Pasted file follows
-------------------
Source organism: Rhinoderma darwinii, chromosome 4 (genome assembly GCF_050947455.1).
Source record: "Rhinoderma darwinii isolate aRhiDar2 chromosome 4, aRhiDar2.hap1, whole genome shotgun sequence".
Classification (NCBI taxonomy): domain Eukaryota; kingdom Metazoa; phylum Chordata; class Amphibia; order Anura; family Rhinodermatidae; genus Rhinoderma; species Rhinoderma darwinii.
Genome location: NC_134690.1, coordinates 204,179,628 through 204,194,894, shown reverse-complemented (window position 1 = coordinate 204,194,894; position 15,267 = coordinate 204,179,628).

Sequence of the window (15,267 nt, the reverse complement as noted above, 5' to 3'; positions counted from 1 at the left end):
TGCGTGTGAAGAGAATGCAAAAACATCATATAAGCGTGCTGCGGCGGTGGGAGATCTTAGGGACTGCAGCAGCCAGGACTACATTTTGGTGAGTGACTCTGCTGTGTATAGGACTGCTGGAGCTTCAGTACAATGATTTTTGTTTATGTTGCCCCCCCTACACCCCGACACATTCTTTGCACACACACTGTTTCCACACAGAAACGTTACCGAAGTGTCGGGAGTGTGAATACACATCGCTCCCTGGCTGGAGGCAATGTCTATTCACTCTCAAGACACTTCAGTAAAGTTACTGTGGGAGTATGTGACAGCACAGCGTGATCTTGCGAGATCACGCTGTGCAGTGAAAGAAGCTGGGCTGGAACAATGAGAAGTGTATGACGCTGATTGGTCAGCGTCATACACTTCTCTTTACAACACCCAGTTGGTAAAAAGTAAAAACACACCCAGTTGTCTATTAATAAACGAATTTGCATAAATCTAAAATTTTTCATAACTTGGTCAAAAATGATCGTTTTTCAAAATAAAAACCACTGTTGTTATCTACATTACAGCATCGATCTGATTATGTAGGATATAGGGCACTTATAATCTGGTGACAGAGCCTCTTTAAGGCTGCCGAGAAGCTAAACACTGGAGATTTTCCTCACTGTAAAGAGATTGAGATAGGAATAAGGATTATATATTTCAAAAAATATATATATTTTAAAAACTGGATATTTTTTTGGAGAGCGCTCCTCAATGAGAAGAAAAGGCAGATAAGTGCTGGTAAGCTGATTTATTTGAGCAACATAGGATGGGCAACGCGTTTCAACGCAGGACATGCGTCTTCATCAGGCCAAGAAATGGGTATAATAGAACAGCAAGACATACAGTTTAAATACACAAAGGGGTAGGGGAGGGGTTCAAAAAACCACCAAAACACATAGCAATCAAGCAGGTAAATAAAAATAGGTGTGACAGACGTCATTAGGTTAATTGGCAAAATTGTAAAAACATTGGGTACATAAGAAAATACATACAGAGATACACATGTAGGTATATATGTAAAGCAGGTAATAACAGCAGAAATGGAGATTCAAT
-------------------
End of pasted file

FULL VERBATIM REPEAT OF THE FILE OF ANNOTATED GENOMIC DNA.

Source organism: Rhinoderma darwinii, chromosome 4 (genome assembly GCF_050947455.1).
Source record: "Rhinoderma darwinii isolate aRhiDar2 chromosome 4, aRhiDar2.hap1, whole genome shotgun sequence".
Classification (NCBI taxonomy): domain Eukaryota; kingdom Metazoa; phylum Chordata; class Amphibia; order Anura; family Rhinodermatidae; genus Rhinoderma; species Rhinoderma darwinii.
Genome location: NC_134690.1, coordinates 204,179,628 through 204,194,894, shown reverse-complemented (window position 1 = coordinate 204,194,894; position 15,267 = coordinate 204,179,628).

Sequence of the window (15,267 nt, the reverse complement as noted above, 5' to 3'; positions counted from 1 at the left end):
TGCGTGTGAAGAGAATGCAAAAACATCATATAAGCGTGCTGCGGCGGTGGGAGATCTTAGGGACTGCAGCAGCCAGGACTACATTTTGGTGAGTGACTCTGCTGTGTATAGGACTGCTGGAGCTTCAGTACAATGATTTTTGTTTATGTTGCCCCCCCTACACCCCGACACATTCTTTGCACACACACTGTTTCCACACAGAAACGTTACCGAAGTGTCGGGAGTGTGAATACACATCGCTCCCTGGCTGGAGGCAATGTCTATTCACTCTCAAGACACTTCAGTAAAGTTACTGTGGGAGTATGTGACAGCACAGCGTGATCTTGCGAGATCACGCTGTGCAGTGAAAGAAGCTGGGCTGGAACAATGAGAAGTGTATGACGCTGATTGGTCAGCGTCATACACTTCTCTTTACAACACCCAGTTGGTAAAAAGTAAAAACACACCCAGTTGTCTATTAATAAACGAATTTGCATAAATCTAAAATTTTTCATAACTTGGTCAAAAATGATCGTTTTTCAAAATAAAAACCACTGTTGTTATCTACATTACAGCATCGATCTGATTATGTAGGATATAGGGCACTTATAATCTGGTGACAGAGCCTCTTTAAGGCTGCCGAGAAGCTAAACACTGGAGATTTTCCTCACTGTAAAGAGATTGAGATAGGAATAAGGATTATATATTTCAAAAAATATATATATTTTAAAAACTGGATATTTTTTTGGAGAGCGCTCCTCAATGAGAAGAAAAGGCAGATAAGTGCTGGTAAGCTGATTTATTTGAGCAACATAGGATGGGCAACGCGTTTCAACGCAGGACATGCGTCTTCATCAGGCCAAGAAATGGGTATAATAGAACAGCAAGACATACAGTTTAAATACACAAAGGGGTAGGGGAGGGGTTCAAAAAACCACCAAAACACATAGCAATCAAGCAGGTAAATAAAAATAGGTGTGACAGACGTCATTAGGTTAATTGGCAAAATTGTAAAAACATTGGGTACATAAGAAAATACATACAGAGATACACATGTAGGTATATATGTAAAGCAGGTAATAACAGCAGAAATGGAGATTCAAT